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What Kind of Foam Do I Use to Make an Upholstered Headboard?

Upholstered headboards are the choice of many people for their bedrooms. Unlike plainer headboards, this style allows you to bring additional color and pattern into the room. If you make your own upholstered headboard, you can choose the size and style that suits you best.

Button tufting is an easy way to make your headboard look professional.

Upholstered headboards are the choice of many people for their bedrooms. Unlike plainer headboards, this style allows you to bring additional color and pattern into the room. If you make your own upholstered headboard, you can choose the size and style that suits you best. Educate yourself about the components of upholstered headboards, including the correct type of foam to use.

Benefits of an Upholstered Headboard

An upholstered headboard can give your bed presence without making it look heavy. Many wooden or metal beds with built-in headboards also have footboards, which can cause the bed to dominate the room, feel confined or be hard to make up with sheets and blankets. Upholstered headboards provide a softer place to rest than plain wood headboards, creating the ideal spot for reading or watching television.

Necessary Supplies for an Upholstered Headboard

To create your own upholstered headboard, you need the correct supplies. First, you need a piece of plywood cut to the correct size. Many home improvement stores will cut the plywood for you as long as you purchase it from them. Select a thinner board, such as ΒΌ-inch plywood. This does not need to be quality wood, so choose the cheapest composite plywood available.

You will need adhesive to hold everything together from the front. Clear, spray-on adhesive works best, because it is sheer and will not create any texture beneath your fabric. It is also very easy to apply.

Upholstery fabric works best to cover headboards. You can use thin printed cotton, but it tends to be less durable and may fade easily if sunlight frequently falls on your headboard. Upholstery fabric is heavier and is often pretreated to resist spills and discolorations.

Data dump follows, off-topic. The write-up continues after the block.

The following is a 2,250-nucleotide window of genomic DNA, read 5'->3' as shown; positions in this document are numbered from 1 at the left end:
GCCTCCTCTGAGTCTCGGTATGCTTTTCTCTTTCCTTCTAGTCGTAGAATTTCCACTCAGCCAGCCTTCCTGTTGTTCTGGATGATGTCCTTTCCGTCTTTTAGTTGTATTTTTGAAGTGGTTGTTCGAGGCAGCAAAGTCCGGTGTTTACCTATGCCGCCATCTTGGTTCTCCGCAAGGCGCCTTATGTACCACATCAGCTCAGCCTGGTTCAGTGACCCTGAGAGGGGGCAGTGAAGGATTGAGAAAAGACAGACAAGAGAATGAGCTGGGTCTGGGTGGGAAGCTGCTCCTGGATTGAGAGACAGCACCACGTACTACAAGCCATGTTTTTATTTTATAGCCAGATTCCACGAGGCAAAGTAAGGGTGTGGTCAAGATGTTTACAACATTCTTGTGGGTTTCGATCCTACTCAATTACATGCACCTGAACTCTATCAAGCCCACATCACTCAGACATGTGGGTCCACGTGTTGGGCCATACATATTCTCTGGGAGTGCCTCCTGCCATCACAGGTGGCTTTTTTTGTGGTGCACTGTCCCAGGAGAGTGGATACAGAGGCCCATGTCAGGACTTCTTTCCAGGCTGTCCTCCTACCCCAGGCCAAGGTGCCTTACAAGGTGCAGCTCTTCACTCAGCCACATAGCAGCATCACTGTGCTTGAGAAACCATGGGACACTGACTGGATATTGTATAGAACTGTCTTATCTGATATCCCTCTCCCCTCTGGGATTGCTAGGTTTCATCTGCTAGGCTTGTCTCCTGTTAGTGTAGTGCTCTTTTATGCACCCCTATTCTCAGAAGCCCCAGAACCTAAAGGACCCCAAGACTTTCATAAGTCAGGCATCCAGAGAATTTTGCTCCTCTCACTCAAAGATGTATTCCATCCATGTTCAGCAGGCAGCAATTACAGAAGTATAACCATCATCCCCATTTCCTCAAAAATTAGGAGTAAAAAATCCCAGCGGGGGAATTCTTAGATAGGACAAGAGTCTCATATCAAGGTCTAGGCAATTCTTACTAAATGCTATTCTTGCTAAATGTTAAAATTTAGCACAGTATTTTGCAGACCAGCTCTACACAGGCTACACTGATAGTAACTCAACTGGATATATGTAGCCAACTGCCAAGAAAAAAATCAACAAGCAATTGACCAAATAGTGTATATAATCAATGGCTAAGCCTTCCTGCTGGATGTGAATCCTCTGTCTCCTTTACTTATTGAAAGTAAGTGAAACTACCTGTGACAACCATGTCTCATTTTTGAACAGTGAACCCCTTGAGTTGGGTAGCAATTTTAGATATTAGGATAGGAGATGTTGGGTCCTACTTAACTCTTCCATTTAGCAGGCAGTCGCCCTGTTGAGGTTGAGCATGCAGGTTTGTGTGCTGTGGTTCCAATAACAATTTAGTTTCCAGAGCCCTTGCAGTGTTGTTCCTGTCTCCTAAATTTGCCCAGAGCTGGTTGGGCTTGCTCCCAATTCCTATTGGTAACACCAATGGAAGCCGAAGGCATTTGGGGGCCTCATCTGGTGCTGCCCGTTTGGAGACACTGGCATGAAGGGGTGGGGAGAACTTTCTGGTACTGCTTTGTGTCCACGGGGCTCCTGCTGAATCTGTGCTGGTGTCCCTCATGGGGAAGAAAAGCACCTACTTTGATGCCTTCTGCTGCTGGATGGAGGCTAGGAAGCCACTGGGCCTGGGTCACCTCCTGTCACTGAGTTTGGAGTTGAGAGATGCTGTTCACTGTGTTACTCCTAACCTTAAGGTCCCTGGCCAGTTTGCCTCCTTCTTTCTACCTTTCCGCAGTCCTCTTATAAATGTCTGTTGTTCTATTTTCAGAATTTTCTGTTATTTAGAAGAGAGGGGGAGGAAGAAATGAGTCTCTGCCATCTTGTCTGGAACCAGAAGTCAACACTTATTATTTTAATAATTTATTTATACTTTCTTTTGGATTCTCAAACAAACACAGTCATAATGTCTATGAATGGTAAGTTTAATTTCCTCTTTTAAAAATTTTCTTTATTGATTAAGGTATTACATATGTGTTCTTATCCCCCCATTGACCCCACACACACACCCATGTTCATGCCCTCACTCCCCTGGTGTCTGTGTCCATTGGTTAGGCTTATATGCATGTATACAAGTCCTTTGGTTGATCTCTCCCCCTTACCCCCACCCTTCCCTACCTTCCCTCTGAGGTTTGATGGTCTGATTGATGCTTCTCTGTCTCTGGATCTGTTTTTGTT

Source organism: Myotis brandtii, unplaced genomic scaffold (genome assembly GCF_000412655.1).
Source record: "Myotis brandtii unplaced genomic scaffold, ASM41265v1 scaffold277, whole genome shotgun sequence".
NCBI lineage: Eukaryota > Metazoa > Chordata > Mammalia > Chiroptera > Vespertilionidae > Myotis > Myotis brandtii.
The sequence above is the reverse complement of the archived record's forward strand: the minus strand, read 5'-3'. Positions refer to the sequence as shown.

A large staple gun and upholstery staples are needed for securing the fabric edges to the back of your headboard. Upholstery staples will go through plywood easily. However, because it takes some strength to use the staple gun, it's useful to have an assistant to hold the headboard in place while you stretch the fabric and inject the staples.

Two different types of padding for your headboard are needed -- a compact upholstery foam for the base and a piece of sheet batting to add extra volume to your headboard.

Type of Foam for an Upholstered Headboard

Upholstery foam can be purchased in many different widths and sizes from craft and specialty sewing stores. Select a piece of upholstery foam that's at least 2 inches thick. If you cannot find the exact size that you need, purchase one size up and trim it down with an electric bread knife. Upholstery foam is easy to work with but can be relatively expensive. A good alternative is an inexpensive egg-crate mattress. Purchase a 1-inch thick mattress, and fold it over so that the divots are on the inside and both outer sides are completely smooth to create 2 inches of padding.

How to Make an Upholstered Headboard

Spread out the upholstery fabric, face-down. Attach the foam to the plywood with adhesive; then center and attach the sheet batting to the foam. Turn the layered components batting-side-down and place them in the center of the fabric. Finally, pull in all the edges, and staple them firmly in place to the back of the plywood. Because this headboard is lightweight, you can hang it with Velcro strips, or you can use traditional furniture L-brackets.

About the Author

Jourdan Townsend has been writing since childhood. Her articles appear in a collection of student works at the University of Oklahoma as well as in the school's "Honors College Journal." Townsend also composes poetry, some of which can be found in an edition of the "Anthology of Poetry by Young Americans." Townsend holds a Bachelor of Arts in communication.